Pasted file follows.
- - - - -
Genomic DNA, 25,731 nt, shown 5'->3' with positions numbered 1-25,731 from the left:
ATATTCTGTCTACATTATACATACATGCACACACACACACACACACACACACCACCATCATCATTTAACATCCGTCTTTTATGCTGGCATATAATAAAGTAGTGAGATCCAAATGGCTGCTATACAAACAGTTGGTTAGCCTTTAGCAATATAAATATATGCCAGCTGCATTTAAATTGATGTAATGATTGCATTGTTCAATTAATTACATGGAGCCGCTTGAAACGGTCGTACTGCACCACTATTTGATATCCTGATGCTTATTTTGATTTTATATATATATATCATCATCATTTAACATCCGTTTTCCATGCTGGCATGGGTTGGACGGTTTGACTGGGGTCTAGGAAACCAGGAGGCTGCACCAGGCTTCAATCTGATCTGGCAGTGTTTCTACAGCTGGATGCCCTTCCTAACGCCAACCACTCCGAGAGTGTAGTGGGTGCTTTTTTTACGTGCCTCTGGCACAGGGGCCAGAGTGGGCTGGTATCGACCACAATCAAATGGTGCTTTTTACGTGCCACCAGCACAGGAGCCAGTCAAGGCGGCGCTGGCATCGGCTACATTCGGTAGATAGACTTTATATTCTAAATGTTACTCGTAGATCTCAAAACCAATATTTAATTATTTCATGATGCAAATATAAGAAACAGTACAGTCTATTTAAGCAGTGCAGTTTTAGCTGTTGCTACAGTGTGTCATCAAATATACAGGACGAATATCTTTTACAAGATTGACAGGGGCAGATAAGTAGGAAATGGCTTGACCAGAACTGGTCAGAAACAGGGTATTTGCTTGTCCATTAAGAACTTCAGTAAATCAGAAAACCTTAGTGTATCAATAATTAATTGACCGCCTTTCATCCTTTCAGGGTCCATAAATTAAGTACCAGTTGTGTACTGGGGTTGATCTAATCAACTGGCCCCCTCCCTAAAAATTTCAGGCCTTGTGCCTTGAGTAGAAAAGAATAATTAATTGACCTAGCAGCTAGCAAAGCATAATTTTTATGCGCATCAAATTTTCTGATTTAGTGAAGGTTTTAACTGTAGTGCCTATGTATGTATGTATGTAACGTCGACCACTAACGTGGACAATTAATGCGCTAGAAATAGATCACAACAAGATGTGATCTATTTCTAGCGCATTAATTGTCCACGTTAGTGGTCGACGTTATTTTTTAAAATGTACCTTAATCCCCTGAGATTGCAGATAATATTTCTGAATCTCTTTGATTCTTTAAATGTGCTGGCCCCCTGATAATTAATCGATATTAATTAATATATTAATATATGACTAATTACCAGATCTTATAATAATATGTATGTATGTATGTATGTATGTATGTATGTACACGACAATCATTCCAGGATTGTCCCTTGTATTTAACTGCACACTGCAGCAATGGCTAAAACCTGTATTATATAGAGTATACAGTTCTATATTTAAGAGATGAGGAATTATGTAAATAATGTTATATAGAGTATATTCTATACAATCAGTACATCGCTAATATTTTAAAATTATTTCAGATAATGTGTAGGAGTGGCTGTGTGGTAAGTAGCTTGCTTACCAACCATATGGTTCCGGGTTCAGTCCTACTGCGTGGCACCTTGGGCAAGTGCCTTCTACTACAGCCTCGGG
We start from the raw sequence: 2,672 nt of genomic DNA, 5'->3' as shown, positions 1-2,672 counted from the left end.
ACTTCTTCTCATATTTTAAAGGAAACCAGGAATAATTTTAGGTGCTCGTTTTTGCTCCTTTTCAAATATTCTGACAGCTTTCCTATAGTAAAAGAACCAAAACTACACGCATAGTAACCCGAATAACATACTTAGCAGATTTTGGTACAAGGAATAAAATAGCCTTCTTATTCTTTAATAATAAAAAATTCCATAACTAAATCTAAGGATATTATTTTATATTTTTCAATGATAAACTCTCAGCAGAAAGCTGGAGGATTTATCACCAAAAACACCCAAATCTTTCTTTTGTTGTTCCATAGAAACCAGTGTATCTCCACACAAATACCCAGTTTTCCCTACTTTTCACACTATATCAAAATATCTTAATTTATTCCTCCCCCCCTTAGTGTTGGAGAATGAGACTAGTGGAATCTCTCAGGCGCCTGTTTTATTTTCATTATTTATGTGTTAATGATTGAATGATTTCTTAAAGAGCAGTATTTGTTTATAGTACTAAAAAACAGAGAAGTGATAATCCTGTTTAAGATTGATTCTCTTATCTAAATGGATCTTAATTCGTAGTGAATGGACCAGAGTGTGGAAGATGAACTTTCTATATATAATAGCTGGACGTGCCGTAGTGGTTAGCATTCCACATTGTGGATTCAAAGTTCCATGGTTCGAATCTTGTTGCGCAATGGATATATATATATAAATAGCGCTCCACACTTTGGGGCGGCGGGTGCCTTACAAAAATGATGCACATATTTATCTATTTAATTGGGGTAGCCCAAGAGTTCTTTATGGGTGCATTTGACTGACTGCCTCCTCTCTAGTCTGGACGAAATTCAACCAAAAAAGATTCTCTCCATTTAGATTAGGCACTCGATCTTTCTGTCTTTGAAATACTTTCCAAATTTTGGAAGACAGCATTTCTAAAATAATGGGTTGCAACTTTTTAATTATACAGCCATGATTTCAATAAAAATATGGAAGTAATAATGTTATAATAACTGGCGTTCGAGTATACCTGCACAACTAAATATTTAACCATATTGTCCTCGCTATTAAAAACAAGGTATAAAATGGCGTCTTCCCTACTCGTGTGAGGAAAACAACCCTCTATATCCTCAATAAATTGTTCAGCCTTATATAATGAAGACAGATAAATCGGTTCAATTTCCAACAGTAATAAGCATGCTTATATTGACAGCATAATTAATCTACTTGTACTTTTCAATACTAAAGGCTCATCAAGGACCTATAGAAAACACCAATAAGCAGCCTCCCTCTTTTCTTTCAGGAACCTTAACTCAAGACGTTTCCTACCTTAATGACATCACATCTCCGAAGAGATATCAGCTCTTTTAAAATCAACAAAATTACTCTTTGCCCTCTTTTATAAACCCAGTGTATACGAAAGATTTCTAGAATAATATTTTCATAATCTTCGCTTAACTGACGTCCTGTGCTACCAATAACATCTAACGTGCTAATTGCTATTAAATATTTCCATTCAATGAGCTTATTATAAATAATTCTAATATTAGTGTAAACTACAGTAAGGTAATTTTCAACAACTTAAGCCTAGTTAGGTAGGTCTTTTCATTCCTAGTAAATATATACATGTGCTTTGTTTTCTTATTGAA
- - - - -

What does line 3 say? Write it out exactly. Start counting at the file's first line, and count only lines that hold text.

We start from the raw sequence: 2,672 nt of genomic DNA, 5'->3' as shown, positions 1-2,672 counted from the left end.